Lupe Fiasco’s The Cool
Lupe Fiasco isn’t above recycling ideas. If Lupe Fiasco’s Food & Liquor had a tone reminiscent of Kanye West’s Late Registration, then Lupe Fiasco’s The Cool opens with “Go-Go Gadget Flow,” a bounce rap with a title similar to Gnarls Barkley’s “Go-Go Gadget Gospel.” Even the cover art looks like Thrice’s artwork for The Alchemy Index Vols. I & II, which was released over a month before The Cool. For all of his brazen originality, which he demonstrates on The Cool in spades, Lupe sometimes has difficulty thinking outside of the box.
It is possible to enjoy The Cool without having to pick apart its central concept, a moralistic tragedy about a fledging MC selling his soul to the devil for success. It takes a close listen reveal that these songs aren’t necessarily coming from Lupe himself, but a third character he has created: Michael Young History, a.k.a. the Cool. On “The Coolest” he makes clear the Cool’s descent into a deal with the Streets. “She said she’d give me greatness/Status/Placement over the others/My face would grace covers of the magazines of the hustlers/Paper the likes of which that I had never seen/Her eyes glow green with the logo of our dreams,” he raps. Subsequent cuts such as “Superstar,” a somewhat pretentious arena rap that oddly grows more appealing with repeated plays, subtly twist Lupe’s themes on fame to reflect the Cool’s increasingly distorted perspective. As the Cool collapses in a hail of bullets (“The Die”), loses his soul to the Streets’ master the Game (“Put You on Game”), and turns into a zombie (“Fighters”), Lupe walks a thin line between full-blown conceptualism and accessible, personal songwriting with remarkable skill.
The music, mostly produced Soundtrakk, reflects Lupe’s ambitions to make hip-hop that rocks on a scale similar to Coldplay and Radiohead. (On “Hello/Goodbye,” a breakbeat track produced by UNKLE, Lupe even sing-raps in a flat, nasally vocal similar to Tool’s Maynard Patrick Keenan.) The keyboard notes are watery and amorphous; “Paris, Tokyo” even approaches the softness of contemporary jazz. That Soundtrakk would take his cues from Coldplay’s piano cheese testifies to the cross-cultural appeal of the latter’s soothing, comforting sounds. Still, a funky guitar lick or some noisy dissonance would be nice. However, when compared with his overwrought, string-laden miasmas on Food & Liquor, Soundtrakk actually shows some restraint. Despite its sickly sweet grooves, “Paris, Tokyo” is a nice breezy song about love and international travel. The haunting, “Intruder Alert” could have been made during the early 90s, the era of kitchen-sink dramas such as 2Pac’s gangsta rap ballad “Brenda’s Got a Baby, as Lupe rhymes about a woman recovering from rape.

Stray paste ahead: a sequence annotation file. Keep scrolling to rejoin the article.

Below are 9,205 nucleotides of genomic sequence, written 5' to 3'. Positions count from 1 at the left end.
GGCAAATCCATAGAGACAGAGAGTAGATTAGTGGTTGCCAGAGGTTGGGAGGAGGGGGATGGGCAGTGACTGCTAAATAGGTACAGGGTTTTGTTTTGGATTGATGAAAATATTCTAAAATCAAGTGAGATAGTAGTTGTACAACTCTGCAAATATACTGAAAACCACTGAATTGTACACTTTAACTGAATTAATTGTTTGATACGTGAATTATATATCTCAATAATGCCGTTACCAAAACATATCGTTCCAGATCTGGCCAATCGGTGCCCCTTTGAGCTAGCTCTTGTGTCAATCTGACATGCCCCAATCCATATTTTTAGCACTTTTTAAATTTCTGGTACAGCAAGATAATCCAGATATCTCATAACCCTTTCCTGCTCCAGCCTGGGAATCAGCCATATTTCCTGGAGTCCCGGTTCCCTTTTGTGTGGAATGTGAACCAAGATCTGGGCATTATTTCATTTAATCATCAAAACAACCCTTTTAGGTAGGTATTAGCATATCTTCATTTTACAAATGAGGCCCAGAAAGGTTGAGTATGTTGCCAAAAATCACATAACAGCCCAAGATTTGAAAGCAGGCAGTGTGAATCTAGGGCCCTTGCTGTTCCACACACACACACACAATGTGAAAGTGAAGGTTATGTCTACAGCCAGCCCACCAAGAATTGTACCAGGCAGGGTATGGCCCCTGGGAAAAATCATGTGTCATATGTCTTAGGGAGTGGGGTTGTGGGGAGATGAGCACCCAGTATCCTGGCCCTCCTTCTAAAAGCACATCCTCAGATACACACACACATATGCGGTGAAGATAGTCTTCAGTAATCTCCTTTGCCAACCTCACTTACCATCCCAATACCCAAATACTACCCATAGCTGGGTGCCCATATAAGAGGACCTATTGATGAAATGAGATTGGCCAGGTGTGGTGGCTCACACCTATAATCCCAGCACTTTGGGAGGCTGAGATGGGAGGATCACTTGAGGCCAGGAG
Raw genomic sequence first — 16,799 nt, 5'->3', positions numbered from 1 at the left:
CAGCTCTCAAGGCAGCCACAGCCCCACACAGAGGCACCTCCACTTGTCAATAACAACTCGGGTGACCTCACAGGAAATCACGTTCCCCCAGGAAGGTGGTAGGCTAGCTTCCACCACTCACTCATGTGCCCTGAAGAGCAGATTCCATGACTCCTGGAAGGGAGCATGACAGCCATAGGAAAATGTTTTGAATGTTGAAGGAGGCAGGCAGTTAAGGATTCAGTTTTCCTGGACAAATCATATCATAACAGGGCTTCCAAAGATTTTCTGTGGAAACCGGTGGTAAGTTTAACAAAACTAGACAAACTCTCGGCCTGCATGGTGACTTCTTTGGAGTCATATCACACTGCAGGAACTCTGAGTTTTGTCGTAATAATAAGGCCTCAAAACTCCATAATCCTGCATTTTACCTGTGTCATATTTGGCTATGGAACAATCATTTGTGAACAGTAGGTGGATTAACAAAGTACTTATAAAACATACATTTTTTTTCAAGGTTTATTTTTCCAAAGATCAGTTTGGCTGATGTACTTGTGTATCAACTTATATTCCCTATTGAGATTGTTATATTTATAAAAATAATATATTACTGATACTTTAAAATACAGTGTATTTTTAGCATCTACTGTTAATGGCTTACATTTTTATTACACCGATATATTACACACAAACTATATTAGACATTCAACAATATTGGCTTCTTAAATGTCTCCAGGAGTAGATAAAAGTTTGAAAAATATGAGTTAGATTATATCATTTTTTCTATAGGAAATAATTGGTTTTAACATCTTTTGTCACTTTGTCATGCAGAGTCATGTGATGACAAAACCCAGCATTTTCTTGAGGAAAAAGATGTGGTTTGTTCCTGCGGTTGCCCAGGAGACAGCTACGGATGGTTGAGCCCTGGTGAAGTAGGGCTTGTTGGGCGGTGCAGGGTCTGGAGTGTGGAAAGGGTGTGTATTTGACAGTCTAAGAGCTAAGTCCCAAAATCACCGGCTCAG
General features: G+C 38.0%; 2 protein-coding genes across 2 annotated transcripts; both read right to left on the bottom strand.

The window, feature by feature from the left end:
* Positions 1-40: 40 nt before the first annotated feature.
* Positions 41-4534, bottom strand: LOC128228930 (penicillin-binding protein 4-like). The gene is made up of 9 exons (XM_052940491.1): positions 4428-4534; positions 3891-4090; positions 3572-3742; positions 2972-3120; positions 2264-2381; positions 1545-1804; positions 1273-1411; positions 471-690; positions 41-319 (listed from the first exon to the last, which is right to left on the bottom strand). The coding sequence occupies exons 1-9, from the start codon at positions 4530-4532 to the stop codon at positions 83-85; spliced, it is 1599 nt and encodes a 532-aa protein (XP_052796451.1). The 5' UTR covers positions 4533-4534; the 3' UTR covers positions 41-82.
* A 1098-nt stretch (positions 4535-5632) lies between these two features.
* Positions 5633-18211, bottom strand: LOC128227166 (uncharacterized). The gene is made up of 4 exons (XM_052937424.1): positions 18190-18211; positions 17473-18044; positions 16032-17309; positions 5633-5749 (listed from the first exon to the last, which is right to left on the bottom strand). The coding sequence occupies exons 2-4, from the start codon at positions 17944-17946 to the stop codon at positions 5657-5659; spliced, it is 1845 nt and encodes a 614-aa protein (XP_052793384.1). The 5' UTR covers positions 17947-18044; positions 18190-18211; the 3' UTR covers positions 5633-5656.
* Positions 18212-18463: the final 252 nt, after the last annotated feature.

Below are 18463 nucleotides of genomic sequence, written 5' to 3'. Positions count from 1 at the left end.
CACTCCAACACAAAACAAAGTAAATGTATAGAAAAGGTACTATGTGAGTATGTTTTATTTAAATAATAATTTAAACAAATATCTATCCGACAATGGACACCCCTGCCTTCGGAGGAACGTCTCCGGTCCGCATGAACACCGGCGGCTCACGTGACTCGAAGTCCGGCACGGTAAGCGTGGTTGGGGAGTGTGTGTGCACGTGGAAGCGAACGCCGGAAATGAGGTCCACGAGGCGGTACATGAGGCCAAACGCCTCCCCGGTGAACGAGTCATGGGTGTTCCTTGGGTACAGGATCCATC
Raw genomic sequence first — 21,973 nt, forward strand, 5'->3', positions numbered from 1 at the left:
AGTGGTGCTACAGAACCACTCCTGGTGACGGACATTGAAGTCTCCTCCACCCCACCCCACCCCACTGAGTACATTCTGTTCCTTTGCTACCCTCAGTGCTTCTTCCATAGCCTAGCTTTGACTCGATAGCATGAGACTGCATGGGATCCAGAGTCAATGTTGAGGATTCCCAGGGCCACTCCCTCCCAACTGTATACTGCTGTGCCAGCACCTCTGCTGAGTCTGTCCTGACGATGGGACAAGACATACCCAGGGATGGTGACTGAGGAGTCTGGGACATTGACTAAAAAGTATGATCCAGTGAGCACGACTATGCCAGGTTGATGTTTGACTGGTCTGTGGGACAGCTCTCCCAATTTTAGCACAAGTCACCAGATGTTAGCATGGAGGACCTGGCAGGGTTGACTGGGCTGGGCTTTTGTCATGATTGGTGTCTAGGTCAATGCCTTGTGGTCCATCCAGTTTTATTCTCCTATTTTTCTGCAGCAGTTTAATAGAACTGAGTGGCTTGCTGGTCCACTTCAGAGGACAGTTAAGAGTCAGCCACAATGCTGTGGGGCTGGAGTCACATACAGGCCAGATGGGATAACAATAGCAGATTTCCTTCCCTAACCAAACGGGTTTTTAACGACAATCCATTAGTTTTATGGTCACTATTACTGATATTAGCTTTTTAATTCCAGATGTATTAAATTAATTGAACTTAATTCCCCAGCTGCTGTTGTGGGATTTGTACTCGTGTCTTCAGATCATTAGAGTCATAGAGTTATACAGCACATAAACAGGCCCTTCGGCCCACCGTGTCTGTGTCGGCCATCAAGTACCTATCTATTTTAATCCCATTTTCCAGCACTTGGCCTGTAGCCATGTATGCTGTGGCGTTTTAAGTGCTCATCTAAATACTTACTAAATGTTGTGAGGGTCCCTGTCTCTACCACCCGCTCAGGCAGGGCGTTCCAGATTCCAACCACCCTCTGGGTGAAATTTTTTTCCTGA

The Cool is a bravely ambitious album, but it’s not a great one. It often threatens to tumble from the weight of its bombast. “Little Weapon,” a song Patrick Stump from Fall Out Boy produces with a heavy emphasis on pounding percussion and glittery xylophone effects, brings surprising life to The Cool’s lumbering prog hip-hop. For the most part, that sort of lightness is sorely lacking here, even if The Cool’s overwhelming portentousness yields some small rewards such as “Superstar” and “Gotta Eat,” the latter an effective ode to the code of the Streets.
Above all, The Cool reflects the danger of being a deliberate strategist who sacrifices little to raw naturalism. (See the self-proclamatory “Dumb It Down” for proof.) To be fair, hip-hop stars tend to be too aware of their supposed superiority, and all too ready to proclaim whatever they do as a masterpiece or a classic. Contrary to most of his peers, Lupe is truly a vivid and fascinating MC and, sometimes, an innovative theorist. The only thing holding him back is self-consciousness.